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Ancient Roman mosaic unveiled at Frost Museum of Art

A 1,700-year-old rare Roman Empire mosaic is being unveiled at @FrostArtMuseum.

Mysteries surround the enormous, ancient and well-preserved Roman mosaic that will debut Wednesday at the Patricia and Phillip Frost Museum of Art in Miami.

Measuring 50 feet long and 27 feet wide, the 1,700-year-old stone floor depicts a menagerie of wild birds, domestic mammals and mythical sea creatures, all grouped around an octagonal centerpiece of lions, tigers, elephants and giraffes. The mosaic, on loan from the Israel Antiquities Authority, comes to Miami through an international museum tour.

Frost museum director Jordana Pomeroy says every individual tile is fascinating, not just for its well-crafted images of wild and domestic animals, but for what the mosaic is missing.

"It's not your typical Roman mythological themes," Pomeroy says. "You see mammals, birds, but what makes it so unusual is a total absence of human figures. You see a boat on the open sea, but no sailors. You can't tell if the owner was Jewish, Christian or Pagan."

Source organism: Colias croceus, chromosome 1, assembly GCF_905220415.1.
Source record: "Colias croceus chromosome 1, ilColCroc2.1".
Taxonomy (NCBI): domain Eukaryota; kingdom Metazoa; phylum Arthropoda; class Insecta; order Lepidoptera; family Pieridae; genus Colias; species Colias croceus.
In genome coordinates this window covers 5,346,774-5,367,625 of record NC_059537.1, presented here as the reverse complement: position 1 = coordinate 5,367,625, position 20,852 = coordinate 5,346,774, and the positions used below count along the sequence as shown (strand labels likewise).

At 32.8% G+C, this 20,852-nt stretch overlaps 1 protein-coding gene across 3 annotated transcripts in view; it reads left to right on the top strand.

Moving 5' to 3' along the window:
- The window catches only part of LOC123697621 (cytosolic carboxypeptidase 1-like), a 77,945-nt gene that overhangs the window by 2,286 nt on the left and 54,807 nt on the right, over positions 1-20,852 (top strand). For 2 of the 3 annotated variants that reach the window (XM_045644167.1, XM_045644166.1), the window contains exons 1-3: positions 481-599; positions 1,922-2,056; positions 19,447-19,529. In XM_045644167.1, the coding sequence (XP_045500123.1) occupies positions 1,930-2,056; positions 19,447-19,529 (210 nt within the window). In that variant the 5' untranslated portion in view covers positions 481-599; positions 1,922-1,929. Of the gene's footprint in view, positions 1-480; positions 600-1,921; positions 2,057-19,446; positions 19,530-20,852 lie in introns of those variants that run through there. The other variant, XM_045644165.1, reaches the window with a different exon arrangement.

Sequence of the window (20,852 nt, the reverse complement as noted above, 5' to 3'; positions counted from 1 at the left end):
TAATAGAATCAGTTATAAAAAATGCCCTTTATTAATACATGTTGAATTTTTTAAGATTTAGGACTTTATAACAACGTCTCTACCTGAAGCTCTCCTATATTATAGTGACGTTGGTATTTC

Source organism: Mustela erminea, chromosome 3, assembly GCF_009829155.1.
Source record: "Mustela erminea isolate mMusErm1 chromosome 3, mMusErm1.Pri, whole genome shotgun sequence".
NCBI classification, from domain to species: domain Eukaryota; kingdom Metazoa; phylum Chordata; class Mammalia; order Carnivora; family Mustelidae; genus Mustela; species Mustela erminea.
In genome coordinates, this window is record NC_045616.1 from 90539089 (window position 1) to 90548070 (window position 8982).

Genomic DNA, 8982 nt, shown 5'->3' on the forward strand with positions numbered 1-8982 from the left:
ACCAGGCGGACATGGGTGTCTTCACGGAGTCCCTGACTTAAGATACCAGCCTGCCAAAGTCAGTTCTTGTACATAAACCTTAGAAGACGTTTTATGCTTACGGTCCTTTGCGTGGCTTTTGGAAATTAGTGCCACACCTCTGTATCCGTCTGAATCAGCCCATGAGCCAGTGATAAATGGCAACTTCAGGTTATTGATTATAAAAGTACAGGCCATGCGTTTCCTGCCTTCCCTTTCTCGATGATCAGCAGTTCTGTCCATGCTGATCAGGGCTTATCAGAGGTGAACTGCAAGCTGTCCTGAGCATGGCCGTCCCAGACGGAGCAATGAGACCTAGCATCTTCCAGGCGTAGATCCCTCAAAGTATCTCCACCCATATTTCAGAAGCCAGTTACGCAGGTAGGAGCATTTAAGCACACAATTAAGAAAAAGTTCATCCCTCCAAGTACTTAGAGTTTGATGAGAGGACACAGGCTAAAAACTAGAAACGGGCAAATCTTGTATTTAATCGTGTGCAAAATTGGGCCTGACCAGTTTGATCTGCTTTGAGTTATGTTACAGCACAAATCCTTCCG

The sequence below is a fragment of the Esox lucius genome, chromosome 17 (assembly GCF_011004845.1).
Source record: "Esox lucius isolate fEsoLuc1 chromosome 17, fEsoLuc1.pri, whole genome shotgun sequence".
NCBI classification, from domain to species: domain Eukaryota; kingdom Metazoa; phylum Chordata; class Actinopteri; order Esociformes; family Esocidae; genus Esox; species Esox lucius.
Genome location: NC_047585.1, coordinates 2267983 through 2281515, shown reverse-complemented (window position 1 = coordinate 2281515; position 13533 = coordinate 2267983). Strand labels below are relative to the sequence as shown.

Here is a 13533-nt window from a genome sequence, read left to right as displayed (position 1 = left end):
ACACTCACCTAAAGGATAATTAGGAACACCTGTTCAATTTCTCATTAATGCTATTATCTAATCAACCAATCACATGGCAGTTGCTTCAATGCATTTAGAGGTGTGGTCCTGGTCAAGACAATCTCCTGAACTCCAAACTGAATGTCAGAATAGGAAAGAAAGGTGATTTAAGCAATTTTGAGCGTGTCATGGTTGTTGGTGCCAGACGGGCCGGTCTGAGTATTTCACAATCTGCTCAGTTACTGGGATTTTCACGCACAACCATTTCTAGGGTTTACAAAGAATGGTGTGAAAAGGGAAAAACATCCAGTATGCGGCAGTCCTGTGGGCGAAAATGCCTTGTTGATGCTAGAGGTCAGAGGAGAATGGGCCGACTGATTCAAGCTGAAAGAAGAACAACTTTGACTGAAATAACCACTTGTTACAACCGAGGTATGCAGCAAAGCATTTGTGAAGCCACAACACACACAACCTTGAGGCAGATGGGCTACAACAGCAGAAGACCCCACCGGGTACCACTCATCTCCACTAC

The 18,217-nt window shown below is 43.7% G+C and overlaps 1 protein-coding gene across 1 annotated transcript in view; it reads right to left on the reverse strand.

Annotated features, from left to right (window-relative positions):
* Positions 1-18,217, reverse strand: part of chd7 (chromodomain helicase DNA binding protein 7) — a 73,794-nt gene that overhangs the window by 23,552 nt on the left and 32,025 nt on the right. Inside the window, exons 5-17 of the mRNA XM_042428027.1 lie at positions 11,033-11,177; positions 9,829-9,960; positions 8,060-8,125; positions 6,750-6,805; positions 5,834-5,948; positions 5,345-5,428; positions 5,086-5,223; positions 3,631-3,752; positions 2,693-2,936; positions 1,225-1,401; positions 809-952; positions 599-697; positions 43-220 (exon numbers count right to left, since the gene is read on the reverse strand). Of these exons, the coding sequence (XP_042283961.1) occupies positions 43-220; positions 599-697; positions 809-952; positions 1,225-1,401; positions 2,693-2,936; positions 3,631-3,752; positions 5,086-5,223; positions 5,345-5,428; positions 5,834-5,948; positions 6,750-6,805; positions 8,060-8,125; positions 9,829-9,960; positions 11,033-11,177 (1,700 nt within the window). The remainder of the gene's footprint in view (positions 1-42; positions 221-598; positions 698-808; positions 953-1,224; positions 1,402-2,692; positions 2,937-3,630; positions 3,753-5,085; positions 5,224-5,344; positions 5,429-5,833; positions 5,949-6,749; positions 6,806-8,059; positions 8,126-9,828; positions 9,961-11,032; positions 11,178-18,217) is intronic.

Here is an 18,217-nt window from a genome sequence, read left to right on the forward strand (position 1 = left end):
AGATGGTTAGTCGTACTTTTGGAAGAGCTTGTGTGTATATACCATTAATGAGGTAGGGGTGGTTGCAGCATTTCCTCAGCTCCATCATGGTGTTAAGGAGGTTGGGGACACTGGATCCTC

Archaeologists discovered the mosaic in 1996 while widening a highway in the small Israeli town of Lod, near Tel-Aviv. The Israel Antiquities Authority rushed to action to prevent its destruction, and covered up the floor before unearthing it again in 2009. The Israel Antiquities Authority's Lod mosaic ( says the floor, composed of thousands of stone tiles stuck to lime mortar, was probably housed inside the audience hall of a grand villa belonging to a wealthy Roman merchant.

Fish and fowl dwell in other mosaic panels, sharing space alongside Roman shipping boats at full sail. Pomeroy says the panels reveal a narrative about late-Roman Empire gladiator games, which demanded transporting exotic animals from northern Africa to Lod, formerly the Roman colony Lydda.

"It was really an event to see one of these exotic animals fought by a gladiator," Pomeroy says. "We really don't know anything else about the [mosaic's] iconography, but it does seem to support that."

The Frost's hosting of the mosaic comes after archaeologists unearthed a second Roman slab in Lod last November, in the courtyard of the same villa that once housed the first mosaic.

"This gives us a unique opportunity to show an ancient mosaic that probably won't go on tour again," Pomeroy says. "It's a fascinating thing of ancient beauty."

"Predators and Prey: A Roman Mosaic from Lod, Israel" will open with a reception 5-8 p.m. Wednesday, Feb. 10, at Florida International University's Patricia and Phillip Frost Museum of Art, 10975 SW 17th St., Miami. Admission is free. The show, which closes May 15, is open 10 a.m.-5 p.m. Tuesday through Saturday and noon-5 p.m. Sunday. Call 305-348-2890, or go to

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